• Chew fennel seeds. Maybe you’ve seen them in Indian restaurants as an after-dinner treat. Fennel seeds are naturally sweet but contain no sugar. They also help reduce bloating and act as an appetite suppressant.
  • Choose healthier sweets. Instead of sprinkling sugar on your oatmeal, top it with cinnamon, nutmeg or fresh berries. Rather than ice cream, try a bowl of plain yogurt with fruit. Not filling enough? Try pairing fruit with a healthy fat, like nuts or nut butters. Think apple slices dipped in peanut butter.
  • Say no to soda. Sugary sodas account for a whopping one-third of all calories in the typical American diet. They’ve also been linked to an increased risk for diabetes, heart disease and certain cancers. So why not drop a few pounds and lower your risk for chronic disease by switching to water, unsweetened tea, or water infused with fresh fruit?
  • Use applesauce. In baked goods, replace the sugar with unsweetened applesauce to reduce calories. One cup of sugar has over 770 calories, but a cup of applesauce has just 100 calories. Use a 1:1 ratio, but for each cup of applesauce, you’ll want to reduce the amount of liquid in the recipe by ¼ cup.

8 bitter traps for sugar lovers.

Cutting back on sugar isn’t as easy as removing the sugar bowl from the table. Added sugar is found in all sorts of foods. And even when you think you’ve found surefire ways to avoid sugar, you may be setting yourself up for other problems. Here are some not-so-sweet pitfalls to watch out for:

  • Diet soda and sugar substitutes. Although non-nutritive sweeteners have been declared safe by the FDA, they should be used only in moderation. Research shows that artificial sweeteners may trick you into associating sweetness with a lack of calories. This false sense of freedom may, in turn, lead you to choose sweets over more nutritious foods, resulting in weight gain — and actually increasing your cravings for sugar!
  • Starches. Think you’re safe from sweets because you eat a lot of bread and pasta? Wrong. Starchy foods are actually complex carbs that your body will break down into simple sugars. If eaten without healthier foods, starches can cause your blood sugar to spike and dip just like sugar. Overly refined white bread is especially bad.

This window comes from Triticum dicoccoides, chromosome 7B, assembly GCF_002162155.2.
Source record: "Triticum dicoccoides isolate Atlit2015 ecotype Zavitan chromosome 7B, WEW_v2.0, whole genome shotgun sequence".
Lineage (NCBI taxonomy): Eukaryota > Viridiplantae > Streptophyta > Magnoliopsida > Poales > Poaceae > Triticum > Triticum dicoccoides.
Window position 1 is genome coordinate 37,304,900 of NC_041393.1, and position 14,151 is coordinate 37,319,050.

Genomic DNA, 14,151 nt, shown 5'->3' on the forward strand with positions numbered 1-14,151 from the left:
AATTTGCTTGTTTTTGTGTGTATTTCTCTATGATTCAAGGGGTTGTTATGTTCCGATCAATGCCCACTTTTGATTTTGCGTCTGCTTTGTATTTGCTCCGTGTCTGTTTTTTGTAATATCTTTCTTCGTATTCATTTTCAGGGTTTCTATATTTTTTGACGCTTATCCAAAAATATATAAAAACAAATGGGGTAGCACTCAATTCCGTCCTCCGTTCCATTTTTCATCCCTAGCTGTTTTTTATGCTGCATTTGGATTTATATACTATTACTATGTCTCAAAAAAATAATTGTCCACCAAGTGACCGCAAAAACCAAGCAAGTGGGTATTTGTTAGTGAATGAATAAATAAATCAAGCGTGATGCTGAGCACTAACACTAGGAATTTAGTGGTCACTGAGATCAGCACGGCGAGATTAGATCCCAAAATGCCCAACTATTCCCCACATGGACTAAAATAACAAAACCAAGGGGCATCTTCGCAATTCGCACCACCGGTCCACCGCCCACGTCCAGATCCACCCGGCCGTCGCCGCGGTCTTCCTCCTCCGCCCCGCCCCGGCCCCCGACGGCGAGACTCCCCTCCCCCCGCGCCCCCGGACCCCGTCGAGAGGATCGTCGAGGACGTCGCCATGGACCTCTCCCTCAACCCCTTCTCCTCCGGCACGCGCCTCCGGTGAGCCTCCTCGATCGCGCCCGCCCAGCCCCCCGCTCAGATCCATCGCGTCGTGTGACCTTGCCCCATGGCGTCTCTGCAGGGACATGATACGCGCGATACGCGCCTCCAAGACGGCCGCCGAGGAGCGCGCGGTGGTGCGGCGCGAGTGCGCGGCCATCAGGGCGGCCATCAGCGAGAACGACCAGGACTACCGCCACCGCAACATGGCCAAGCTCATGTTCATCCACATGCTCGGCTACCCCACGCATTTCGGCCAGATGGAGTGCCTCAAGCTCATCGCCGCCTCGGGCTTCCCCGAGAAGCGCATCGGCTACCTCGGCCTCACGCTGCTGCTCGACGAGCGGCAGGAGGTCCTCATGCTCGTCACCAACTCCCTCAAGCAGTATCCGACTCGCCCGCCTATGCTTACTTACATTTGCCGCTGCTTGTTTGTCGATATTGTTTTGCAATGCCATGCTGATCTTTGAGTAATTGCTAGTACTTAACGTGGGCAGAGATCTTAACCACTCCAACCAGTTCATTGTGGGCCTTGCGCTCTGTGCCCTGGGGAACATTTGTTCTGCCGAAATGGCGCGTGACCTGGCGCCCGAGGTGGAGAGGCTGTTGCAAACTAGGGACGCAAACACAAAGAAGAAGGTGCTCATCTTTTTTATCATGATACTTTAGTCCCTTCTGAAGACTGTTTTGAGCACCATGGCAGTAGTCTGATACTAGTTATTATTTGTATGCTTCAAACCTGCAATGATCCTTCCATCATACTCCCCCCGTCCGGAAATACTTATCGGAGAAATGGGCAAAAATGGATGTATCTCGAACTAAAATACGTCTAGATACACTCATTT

• Dried fruits. While dried fruits are a healthy alternative to cookies, be careful not to eat too much. Once the water is removed, dried fruits end up with more sugar by volume than fresh fruits. Consider a small box of raisins. It has more than 25 grams of sugar compared to a cup of grapes (15g). Also, some dried fruits contain added sugars. Always check the label!
  • “Healthy” sugars. You may think you’re being healthy by swapping out sugar for honey or agave nectar. But sugar is sugar. Although honey and other unrefined sugars are slightly higher in nutrients, they can still make your blood sugar rise, and they all contain calories.
  • Food labels. Unfortunately, there’s no column on food labels yet for added sugar. All sugars are listed together under one heading: “Sugars.” The best way to tell which kind of sugar you’re getting is to pay attention to what you’re buying. Fruits/veggies/plain dairy products = good, naturally occurring sugars. Virtually everything else = bad added sugars.
  • Sweet surprises. Sugar can hide anywhere — even in foods that don’t seem sweet. Check the labels on pasta sauces, reduced-fat salad dressings, baked beans, ketchup, bread, coleslaw, iced tea, energy drinks, flavored yogurt, granola bars, and even high-fiber breakfast cereals.
  • Sugar aliases. Don’t just look for “sugar” in the ingredients list. Other aliases include high fructose corn syrup, evaporated cane juice, brown rice syrup, agave, malt syrup, molasses, turbinado, dextrose and all other words ending in “ose.” As a general rule, avoid items that list any type of sugar in the first few ingredients — or that list more than 4 grams of sugar per serving.